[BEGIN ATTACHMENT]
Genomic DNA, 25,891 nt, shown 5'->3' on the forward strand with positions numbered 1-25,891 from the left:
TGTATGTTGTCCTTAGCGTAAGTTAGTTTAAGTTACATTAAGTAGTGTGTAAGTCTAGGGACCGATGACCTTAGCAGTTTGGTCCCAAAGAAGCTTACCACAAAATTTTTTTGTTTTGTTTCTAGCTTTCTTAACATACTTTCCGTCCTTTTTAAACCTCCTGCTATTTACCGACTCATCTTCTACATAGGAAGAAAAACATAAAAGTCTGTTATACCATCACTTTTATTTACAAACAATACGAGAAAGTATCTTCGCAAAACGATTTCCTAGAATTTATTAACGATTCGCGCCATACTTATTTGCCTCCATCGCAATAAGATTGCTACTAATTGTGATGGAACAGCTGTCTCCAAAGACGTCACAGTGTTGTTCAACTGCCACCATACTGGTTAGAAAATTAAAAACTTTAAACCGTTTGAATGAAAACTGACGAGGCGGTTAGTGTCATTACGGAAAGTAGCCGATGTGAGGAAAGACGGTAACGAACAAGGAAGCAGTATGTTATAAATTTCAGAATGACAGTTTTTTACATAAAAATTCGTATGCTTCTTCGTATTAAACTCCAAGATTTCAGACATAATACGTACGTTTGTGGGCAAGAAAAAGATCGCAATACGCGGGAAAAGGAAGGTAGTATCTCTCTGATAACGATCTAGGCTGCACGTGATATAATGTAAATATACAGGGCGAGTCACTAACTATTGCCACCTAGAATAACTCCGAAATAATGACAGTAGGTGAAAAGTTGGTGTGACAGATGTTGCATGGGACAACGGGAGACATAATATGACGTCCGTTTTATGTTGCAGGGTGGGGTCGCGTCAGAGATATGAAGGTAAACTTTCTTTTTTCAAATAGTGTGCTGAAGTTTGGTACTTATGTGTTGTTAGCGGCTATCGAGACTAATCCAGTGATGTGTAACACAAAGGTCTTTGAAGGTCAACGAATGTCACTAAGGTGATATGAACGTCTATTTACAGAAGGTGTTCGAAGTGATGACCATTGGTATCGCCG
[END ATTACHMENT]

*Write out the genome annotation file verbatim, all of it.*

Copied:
Genomic DNA, 25,891 nt, shown 5'->3' on the forward strand with positions numbered 1-25,891 from the left:
TGTATGTTGTCCTTAGCGTAAGTTAGTTTAAGTTACATTAAGTAGTGTGTAAGTCTAGGGACCGATGACCTTAGCAGTTTGGTCCCAAAGAAGCTTACCACAAAATTTTTTTGTTTTGTTTCTAGCTTTCTTAACATACTTTCCGTCCTTTTTAAACCTCCTGCTATTTACCGACTCATCTTCTACATAGGAAGAAAAACATAAAAGTCTGTTATACCATCACTTTTATTTACAAACAATACGAGAAAGTATCTTCGCAAAACGATTTCCTAGAATTTATTAACGATTCGCGCCATACTTATTTGCCTCCATCGCAATAAGATTGCTACTAATTGTGATGGAACAGCTGTCTCCAAAGACGTCACAGTGTTGTTCAACTGCCACCATACTGGTTAGAAAATTAAAAACTTTAAACCGTTTGAATGAAAACTGACGAGGCGGTTAGTGTCATTACGGAAAGTAGCCGATGTGAGGAAAGACGGTAACGAACAAGGAAGCAGTATGTTATAAATTTCAGAATGACAGTTTTTTACATAAAAATTCGTATGCTTCTTCGTATTAAACTCCAAGATTTCAGACATAATACGTACGTTTGTGGGCAAGAAAAAGATCGCAATACGCGGGAAAAGGAAGGTAGTATCTCTCTGATAACGATCTAGGCTGCACGTGATATAATGTAAATATACAGGGCGAGTCACTAACTATTGCCACCTAGAATAACTCCGAAATAATGACAGTAGGTGAAAAGTTGGTGTGACAGATGTTGCATGGGACAACGGGAGACATAATATGACGTCCGTTTTATGTTGCAGGGTGGGGTCGCGTCAGAGATATGAAGGTAAACTTTCTTTTTTCAAATAGTGTGCTGAAGTTTGGTACTTATGTGTTGTTAGCGGCTATCGAGACTAATCCAGTGATGTGTAACACAAAGGTCTTTGAAGGTCAACGAATGTCACTAAGGTGATATGAACGTCTATTTACAGAAGGTGTTCGAAGTGATGACCATTGGTATCGCCG